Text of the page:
Justice for Goldman Sachs

by | May 10, 2010 | POLITICS

Yet another injustice towards Goldman Sachs is circulating on the web. It’s the publication of the fact that Goldman Sachs has financially supported Democrats over Republicans. The implicit or explicit conclusion is that Goldman is buying pull. Some bloggers have said that the firm is known as “Government Sachs.” This is total context-dropping. The facts […]

Yet another injustice towards Goldman Sachs is circulating on the web. It’s the publication of the fact that Goldman Sachs has financially supported Democrats over Republicans.

The implicit or explicit conclusion is that Goldman is buying pull. Some bloggers have said that the firm is known as “Government Sachs.”

This is total context-dropping. The facts omitted from consideration are:

1. The universities from which the heads of big business graduate, and the intellectual climate in which they were raised, are heavily Democratic. When I say “heavily,” I understate it. The Ivy League colleges during the time when these leaders were attending (60s and 70s) were over 90% Democratic, and pro-capitalist viewpoints were unknown. It is amazing that any of the top executives today are not leftists. The more typical case is that of Warren Buffet, Bill Gates, and George Soros. There’s no evidence that Goldman’s culture is more leftist or pro-Democratic than the average.

2. Businesses have to contribute to political parties to buy protection. At least they think they do.

Even [Hank] Rearden [a character in Ayn Rand’s novel Atlas Shrugged] thought so: 

“Rearden disliked the subject. He knew that it was necessary to have a man to protect him from the legislature; all industrialists had to employ such men.”

Accordingly, business contributions tend to flow to whichever party is expected to win. When ideology (Democratic) lines up with who’s expected to hold the whip hand (in 2008, the Democrats) businesses give more to Democrats.

Take Microsoft. The site opensecrets.com has a chart claiming that for the 2008 elections, when Democrats were (correctly) expected to win both the presidency and control of Congress, Microsoft funded Democrats 73% and Republicans 27%. For the upcoming 2010 elections, when Republicans are expected to take back some or all Democratic gains, Microsoft’s funding is directed 59% to Democrats and 41% to Republicans, according to this site. 

Interestingly for the 2000 and 2002 elections, Microsoft, the site claims, gave slightly more to Republicans over Democrats. Clearly, they are supporting whomever they think will win and thus have power over them.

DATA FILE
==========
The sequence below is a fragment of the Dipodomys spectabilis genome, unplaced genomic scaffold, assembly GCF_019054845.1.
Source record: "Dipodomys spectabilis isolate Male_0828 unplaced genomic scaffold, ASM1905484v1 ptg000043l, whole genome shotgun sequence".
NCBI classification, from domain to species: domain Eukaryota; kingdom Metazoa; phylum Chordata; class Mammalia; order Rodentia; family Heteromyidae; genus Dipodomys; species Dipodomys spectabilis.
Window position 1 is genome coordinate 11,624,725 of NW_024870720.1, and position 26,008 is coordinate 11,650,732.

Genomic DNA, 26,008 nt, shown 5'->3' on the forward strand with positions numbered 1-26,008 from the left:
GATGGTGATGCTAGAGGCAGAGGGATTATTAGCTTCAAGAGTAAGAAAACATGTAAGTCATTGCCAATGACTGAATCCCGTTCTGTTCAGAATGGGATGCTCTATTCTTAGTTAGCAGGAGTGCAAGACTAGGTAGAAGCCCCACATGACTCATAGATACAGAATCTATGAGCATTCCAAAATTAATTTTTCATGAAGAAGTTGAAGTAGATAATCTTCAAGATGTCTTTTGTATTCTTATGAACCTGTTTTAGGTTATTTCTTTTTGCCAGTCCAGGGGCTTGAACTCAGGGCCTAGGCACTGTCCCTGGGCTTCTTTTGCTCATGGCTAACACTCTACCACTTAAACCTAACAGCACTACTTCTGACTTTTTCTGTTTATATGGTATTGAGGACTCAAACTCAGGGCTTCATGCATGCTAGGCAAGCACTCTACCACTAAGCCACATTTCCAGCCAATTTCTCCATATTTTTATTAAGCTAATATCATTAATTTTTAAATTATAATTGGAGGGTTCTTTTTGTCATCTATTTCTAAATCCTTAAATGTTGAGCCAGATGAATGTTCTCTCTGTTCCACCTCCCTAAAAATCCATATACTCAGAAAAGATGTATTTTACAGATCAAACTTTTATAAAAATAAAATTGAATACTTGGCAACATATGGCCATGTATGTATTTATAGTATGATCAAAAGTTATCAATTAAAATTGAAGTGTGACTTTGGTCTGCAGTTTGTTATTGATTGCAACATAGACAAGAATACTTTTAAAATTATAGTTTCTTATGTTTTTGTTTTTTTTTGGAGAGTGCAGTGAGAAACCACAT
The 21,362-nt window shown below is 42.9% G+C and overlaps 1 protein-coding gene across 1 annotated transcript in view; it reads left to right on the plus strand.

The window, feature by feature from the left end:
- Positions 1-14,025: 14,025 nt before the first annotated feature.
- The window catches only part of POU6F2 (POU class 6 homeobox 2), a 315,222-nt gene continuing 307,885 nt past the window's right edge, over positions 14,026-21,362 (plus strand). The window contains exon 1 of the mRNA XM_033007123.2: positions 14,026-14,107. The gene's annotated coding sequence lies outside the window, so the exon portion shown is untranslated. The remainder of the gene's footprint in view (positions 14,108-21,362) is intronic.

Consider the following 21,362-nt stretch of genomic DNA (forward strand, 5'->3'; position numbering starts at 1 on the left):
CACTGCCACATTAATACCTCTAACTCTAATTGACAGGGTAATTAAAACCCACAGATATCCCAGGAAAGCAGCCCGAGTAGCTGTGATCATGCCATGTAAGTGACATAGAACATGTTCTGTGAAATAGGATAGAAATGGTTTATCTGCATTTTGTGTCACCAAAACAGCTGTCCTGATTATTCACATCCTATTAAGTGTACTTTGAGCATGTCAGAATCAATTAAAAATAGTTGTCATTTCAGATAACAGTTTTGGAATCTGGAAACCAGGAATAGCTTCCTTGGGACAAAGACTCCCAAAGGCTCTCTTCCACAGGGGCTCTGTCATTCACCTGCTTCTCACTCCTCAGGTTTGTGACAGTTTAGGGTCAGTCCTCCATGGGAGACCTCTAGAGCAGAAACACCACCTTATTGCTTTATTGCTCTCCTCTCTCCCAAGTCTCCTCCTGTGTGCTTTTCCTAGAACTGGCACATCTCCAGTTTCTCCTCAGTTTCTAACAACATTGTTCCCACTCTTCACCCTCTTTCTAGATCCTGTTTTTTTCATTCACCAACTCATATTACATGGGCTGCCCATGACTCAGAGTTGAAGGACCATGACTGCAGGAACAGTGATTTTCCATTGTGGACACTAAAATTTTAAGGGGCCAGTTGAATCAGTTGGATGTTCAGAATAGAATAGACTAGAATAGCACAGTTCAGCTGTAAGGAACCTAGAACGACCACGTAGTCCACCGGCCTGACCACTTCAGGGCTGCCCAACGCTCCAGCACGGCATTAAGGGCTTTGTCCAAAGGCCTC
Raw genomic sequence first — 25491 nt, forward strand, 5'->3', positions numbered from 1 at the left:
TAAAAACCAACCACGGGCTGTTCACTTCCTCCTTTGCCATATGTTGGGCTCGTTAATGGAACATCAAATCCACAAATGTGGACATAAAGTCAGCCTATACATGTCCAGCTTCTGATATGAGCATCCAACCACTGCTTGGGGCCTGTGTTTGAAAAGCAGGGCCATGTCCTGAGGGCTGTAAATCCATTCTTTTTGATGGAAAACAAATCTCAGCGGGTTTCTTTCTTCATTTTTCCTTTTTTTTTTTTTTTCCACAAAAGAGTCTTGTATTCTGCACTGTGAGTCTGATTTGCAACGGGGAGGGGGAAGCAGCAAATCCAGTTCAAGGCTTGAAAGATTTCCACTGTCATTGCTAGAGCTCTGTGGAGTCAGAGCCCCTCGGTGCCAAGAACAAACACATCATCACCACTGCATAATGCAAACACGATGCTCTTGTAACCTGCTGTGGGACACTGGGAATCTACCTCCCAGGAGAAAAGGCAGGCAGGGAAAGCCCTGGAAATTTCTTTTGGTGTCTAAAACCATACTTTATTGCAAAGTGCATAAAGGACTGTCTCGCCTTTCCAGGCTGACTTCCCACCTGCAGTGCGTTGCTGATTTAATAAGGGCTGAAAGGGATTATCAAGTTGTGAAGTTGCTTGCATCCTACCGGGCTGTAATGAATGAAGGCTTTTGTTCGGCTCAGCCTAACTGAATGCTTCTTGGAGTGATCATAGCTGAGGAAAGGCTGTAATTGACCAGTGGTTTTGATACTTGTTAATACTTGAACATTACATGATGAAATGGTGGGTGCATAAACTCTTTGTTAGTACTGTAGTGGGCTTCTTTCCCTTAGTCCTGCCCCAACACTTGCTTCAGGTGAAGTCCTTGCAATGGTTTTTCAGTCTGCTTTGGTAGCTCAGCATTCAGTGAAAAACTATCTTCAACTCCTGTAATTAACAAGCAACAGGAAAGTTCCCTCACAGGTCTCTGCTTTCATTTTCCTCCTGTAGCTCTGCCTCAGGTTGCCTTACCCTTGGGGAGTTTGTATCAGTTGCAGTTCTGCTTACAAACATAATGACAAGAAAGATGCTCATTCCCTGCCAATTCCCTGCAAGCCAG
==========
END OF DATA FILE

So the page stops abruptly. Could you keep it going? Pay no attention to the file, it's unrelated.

What about the larger financial industry, of which Goldman is a part? The Washington Post reported this in February, in regard to the 2010 election (Republican gains expected):

Wall Street Shifting political contributions to Republicans 

Commercial banks and high-flying investment firms have shifted their political contributions toward Republicans in recent months amid harsh rhetoric from Democrats about fat bank profits, generous bonuses and stingy lending policies on Wall Street. The wealthy securities and investment industry, for example, went from giving 2 to 1 to Democrats at the start of 2009 to providing almost half of its donations to Republicans by the end of the year, according to new data compiled for The Washington Post by the Center for Responsive Politics.

Notice that the average securities firm gave 2 to 1 in favor of Democrats as Obama took office.

Keep in mind the overall situation. By the nature of a mixed economy, government has favors to dispense and penalties to impose. That intervention is the fundamental fact driving firms’ contributions and lobbying activities. The guilt is on the government, not the businesses. Even when a business lobbies for favors (as opposed to preventing penalties), the primary thing to criticize is not business favor-seeking but the government’s having favors to bestow. Yes, secondarily, you can criticize the businesses, but the set-up is not their fault, and they could argue that they are being penalized in various other ways, so in seeking favors, they are still being only defensive on net balance.

The left counts on you taking the bait and directing your outrage toward the businesses, deflecting moral blame from the government intervention that creates the system. It’s the same blame-capitalism tactic we saw when mortgage-lenders were blamed as “predatory”– for using the phony credit injected into them by the Fed.